If you are keen to start your non profit or non government organisation in India, you have to think hard about how you approach it. It’s not just about money, and your cause, it’s also about going about it the right way. Setting up an NGO requires vision, hard work, determination, and a genuine desire to work for and with others. To set up and sustain an NGO is quite like running a company, and like with a company, even with an NGO you have to be transparent, upright, and straight forward. Your accounts, paper work should be clear, updated and meet all legal requirements. You and your team must work towards improving society, fulfilling people’s needs, have a cause and think for the welfare for society without chasing for profit. Here are a few steps through which you can start setting up NGO in India:
Have A Mission
The first step is to list down what you stand for in your NGO. What’s your mission or cause? NGOs are non profit organizations that aim to work towards solving issues and create welfare for a part of the population. In order to achieve their objectives, non governmental organisations follow a wholistic approach right from the very starting stage of setting up. From mid day meals, women’s rights, welfare for sex workers, saving the earth, it can one of many important issues that a nation is grappling with. Jot down your object, draft a focussed and short statement of your mission, explain your purpose, its goals, the target audience and its objectives. So put down the issues that your NGO wants to address, and identify the focus area and vision.
Set up the board of Directors/members
You will need a board and the role of the board is to be a guiding rudder to the organisation. This governing board is normally also responsible to govern the NGO and its activities. It’s appropriate to have people who understand your mission, and have the spirit and desire to help without a profit motive. These are names that the government requires you to share and the onus of the success and credibility of your NGO will also rest on this board. Hence selecting them with care is important. You also need to have the support of financial advisers, writers, support staff, technicians and people with knowledge of legal issues.
Decide the name of your NGO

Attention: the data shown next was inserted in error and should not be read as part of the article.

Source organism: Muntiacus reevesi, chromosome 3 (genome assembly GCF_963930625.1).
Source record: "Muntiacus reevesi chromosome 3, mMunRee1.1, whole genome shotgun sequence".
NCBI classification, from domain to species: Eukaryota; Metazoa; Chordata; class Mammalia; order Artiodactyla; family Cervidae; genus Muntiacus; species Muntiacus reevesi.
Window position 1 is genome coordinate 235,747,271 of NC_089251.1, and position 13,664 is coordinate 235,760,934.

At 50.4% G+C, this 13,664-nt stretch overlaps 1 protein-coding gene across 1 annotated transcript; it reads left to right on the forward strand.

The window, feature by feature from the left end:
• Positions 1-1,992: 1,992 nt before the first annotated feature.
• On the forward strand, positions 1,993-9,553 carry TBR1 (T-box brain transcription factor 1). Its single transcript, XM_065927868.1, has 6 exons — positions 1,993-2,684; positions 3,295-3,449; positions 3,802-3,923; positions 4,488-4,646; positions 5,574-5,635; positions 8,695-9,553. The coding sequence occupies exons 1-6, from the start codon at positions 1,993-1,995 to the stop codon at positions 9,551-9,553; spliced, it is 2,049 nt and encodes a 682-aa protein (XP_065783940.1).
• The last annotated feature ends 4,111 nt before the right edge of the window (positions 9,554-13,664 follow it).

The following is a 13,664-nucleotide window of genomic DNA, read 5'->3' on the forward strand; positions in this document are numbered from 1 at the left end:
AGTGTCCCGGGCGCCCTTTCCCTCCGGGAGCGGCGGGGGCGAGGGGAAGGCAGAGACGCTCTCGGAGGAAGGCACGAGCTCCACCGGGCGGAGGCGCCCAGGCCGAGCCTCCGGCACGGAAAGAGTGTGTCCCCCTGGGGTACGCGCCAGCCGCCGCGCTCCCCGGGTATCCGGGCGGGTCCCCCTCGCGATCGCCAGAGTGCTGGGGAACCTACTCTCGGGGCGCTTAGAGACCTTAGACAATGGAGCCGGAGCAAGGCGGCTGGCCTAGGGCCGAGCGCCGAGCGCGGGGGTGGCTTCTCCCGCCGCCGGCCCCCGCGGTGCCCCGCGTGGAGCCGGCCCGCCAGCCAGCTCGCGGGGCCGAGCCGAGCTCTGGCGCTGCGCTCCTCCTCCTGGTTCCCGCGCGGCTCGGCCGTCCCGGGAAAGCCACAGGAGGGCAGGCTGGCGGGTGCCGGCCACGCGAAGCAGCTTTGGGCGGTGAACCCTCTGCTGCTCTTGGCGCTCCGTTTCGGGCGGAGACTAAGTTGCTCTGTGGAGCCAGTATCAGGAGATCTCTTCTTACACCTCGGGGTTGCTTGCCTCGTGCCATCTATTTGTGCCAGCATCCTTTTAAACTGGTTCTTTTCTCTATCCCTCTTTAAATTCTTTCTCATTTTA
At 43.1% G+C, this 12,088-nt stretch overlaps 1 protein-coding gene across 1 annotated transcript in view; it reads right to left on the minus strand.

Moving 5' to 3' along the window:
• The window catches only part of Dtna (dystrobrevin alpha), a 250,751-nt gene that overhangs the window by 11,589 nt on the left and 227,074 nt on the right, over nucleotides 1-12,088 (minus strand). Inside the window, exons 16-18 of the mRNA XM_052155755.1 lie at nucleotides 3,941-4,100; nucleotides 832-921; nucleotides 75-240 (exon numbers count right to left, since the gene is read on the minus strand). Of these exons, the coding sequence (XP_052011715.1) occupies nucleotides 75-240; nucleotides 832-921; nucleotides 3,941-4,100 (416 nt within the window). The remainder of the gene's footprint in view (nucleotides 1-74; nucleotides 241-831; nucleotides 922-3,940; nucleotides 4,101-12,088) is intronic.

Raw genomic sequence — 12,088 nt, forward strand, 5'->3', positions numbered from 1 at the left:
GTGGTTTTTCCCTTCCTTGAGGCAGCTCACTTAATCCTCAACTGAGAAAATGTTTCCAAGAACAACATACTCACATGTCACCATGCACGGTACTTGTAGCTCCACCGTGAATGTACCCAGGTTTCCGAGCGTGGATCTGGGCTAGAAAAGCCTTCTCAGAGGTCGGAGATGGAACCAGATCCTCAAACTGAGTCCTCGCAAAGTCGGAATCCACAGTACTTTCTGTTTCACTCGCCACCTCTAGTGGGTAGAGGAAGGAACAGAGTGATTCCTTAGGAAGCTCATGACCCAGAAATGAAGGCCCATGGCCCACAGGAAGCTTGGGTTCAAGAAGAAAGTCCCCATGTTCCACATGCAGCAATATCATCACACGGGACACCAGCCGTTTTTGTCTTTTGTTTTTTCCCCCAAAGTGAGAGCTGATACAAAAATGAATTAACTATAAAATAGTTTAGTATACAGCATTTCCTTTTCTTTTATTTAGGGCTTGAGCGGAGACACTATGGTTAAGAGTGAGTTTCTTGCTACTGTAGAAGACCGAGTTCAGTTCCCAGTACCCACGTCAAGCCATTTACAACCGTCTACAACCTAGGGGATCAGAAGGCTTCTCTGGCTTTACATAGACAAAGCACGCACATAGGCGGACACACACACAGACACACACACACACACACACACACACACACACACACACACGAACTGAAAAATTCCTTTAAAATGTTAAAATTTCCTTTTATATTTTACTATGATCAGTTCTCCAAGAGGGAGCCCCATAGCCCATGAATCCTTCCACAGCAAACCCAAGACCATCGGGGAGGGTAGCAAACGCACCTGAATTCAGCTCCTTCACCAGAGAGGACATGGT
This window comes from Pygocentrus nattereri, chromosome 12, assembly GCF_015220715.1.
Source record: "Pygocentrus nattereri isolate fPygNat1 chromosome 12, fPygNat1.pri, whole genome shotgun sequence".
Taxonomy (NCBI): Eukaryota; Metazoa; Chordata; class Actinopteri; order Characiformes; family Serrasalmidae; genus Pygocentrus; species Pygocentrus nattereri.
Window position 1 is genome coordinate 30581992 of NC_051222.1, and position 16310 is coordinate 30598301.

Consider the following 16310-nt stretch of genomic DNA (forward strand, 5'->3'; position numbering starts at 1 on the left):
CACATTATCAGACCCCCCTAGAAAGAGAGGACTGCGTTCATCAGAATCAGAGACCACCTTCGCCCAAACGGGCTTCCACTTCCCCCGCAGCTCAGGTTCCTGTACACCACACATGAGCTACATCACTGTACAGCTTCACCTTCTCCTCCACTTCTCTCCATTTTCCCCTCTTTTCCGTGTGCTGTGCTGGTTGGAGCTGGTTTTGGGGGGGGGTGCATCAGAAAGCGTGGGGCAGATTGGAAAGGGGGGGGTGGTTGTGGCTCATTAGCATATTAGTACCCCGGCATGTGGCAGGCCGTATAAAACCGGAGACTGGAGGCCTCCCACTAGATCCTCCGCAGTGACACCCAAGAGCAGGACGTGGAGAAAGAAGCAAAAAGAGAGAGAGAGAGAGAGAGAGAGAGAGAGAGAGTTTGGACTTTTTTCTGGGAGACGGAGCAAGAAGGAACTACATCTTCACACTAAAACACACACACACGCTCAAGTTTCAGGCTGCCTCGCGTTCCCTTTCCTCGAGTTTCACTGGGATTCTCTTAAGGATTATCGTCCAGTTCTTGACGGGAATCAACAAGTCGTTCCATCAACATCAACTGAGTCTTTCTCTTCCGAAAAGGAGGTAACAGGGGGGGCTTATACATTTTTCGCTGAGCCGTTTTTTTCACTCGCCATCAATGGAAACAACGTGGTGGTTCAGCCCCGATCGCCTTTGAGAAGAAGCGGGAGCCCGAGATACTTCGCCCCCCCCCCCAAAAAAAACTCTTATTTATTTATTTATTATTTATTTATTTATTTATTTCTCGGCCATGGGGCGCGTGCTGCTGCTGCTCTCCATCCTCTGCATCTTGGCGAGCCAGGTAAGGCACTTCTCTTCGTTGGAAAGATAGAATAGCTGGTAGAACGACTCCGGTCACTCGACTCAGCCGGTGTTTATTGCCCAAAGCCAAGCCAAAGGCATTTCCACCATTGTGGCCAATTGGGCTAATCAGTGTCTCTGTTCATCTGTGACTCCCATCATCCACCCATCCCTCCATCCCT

It is an obvious requirement for any NGO to have a name. Normally, the name should be short and relevant. But of course there are many named after people, families or even causes. What it should not be – is similar to any Government Authority Body, Board or Ministry, or any other registered company or NGO.
Memorandum – Articles of Incorporation/ Articles of Association
All NGOs are legally bound to document a full report on why they exist and what they do. This is normally done one time via a trust deed/ Memorandum of Understanding/Bylaws. It contains the name and address of the organisation, the cause and objectives, details of members, human resource and staffing information, rules and regulations, administrative laws and procedures. The Memorandum must be prepared and drafted in the acceptable pattern, manner, process and parameters that are required for registration and other procedures. Normally accounting advisors have this information. Before the submission of the application for registration of an NGO, it is important to learn of the bylaws that represent the rules, regulations, operation modes, working pattern, working area, responsibilities of the NGO and objectives of an NGO.
Getting your NGO registered
Once all the documents are ready, and the required fee is submitted, you can get your NGO registered under any of these Acts-
- Societies Registration Act (In society, minimum seven members are required to be the members),
- Indian Trusts Act (In Charitable Trust at least two people are required, there is no limit of maximum members)
- Companies Act (A non-profit Company can be registered under section 8 of the Companies Act with the Registrar of Companies.)
Start getting funds
Once your NGO has registered, it’s time for you to start collecting funds to run the NGO. In India rules allow you to take funds from an Indian entity only. Foreign Contribution Regulatory Act permits organisations to take foreign money but of late government have put restrictions on it. You may read more here.
Connect and Grow
NGOs have great strength in numbers. Since so many are working towards the same cause. So aim to have a wide network. Get connected to various other NGOs, professionals, media houses, government agencies and be on the lookout for meaningful and effective partnerships. The main source of survival and thriving of NGOs is mainly through partnerships.